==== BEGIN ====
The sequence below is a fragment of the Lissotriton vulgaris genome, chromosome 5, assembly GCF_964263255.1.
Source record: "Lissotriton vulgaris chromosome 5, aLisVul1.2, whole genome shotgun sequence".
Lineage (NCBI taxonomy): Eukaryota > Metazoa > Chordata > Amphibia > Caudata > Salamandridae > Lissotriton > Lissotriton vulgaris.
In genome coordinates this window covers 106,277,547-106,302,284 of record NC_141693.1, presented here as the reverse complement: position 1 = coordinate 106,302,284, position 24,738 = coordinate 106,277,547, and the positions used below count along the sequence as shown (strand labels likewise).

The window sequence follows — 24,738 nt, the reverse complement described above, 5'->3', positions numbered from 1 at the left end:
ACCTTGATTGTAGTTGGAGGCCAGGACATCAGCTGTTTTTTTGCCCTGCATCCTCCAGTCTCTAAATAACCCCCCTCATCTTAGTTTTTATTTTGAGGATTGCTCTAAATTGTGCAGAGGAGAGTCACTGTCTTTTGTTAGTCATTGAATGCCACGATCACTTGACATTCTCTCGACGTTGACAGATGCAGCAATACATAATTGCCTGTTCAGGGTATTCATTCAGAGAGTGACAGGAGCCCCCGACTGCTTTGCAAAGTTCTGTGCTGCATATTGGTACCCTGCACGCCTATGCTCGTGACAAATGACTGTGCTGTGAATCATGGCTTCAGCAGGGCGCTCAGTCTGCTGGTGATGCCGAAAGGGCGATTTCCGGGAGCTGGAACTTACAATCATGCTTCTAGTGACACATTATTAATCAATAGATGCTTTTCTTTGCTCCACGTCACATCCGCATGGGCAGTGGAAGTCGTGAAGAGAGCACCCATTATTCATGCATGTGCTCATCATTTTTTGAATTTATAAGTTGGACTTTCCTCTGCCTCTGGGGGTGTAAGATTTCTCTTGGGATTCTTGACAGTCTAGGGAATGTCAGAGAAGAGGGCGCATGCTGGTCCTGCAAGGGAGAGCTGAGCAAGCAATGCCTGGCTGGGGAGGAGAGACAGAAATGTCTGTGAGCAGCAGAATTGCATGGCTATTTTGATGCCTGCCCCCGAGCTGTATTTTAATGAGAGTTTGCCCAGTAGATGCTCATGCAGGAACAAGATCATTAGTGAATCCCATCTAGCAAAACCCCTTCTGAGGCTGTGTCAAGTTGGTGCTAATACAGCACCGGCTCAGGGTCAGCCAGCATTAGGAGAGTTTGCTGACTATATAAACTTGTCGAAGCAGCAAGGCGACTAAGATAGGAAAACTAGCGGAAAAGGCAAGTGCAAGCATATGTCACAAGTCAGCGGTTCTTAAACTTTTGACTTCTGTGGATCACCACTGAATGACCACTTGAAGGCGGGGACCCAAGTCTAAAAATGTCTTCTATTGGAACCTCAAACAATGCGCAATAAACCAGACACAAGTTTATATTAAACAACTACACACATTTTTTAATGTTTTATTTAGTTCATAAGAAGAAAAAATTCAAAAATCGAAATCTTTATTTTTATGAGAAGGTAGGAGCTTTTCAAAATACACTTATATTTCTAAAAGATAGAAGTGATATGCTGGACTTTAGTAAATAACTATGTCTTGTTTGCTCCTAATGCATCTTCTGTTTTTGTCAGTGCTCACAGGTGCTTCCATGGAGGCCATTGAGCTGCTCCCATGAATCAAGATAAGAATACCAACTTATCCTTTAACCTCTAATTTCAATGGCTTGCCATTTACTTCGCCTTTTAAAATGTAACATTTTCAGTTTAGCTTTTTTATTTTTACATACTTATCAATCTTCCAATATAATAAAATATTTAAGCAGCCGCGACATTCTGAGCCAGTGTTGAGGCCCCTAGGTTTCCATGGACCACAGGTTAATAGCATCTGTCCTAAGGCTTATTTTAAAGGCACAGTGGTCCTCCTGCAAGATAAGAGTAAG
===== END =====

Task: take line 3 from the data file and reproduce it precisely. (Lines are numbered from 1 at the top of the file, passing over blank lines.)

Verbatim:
Lineage (NCBI taxonomy): Eukaryota > Metazoa > Chordata > Amphibia > Caudata > Salamandridae > Lissotriton > Lissotriton vulgaris.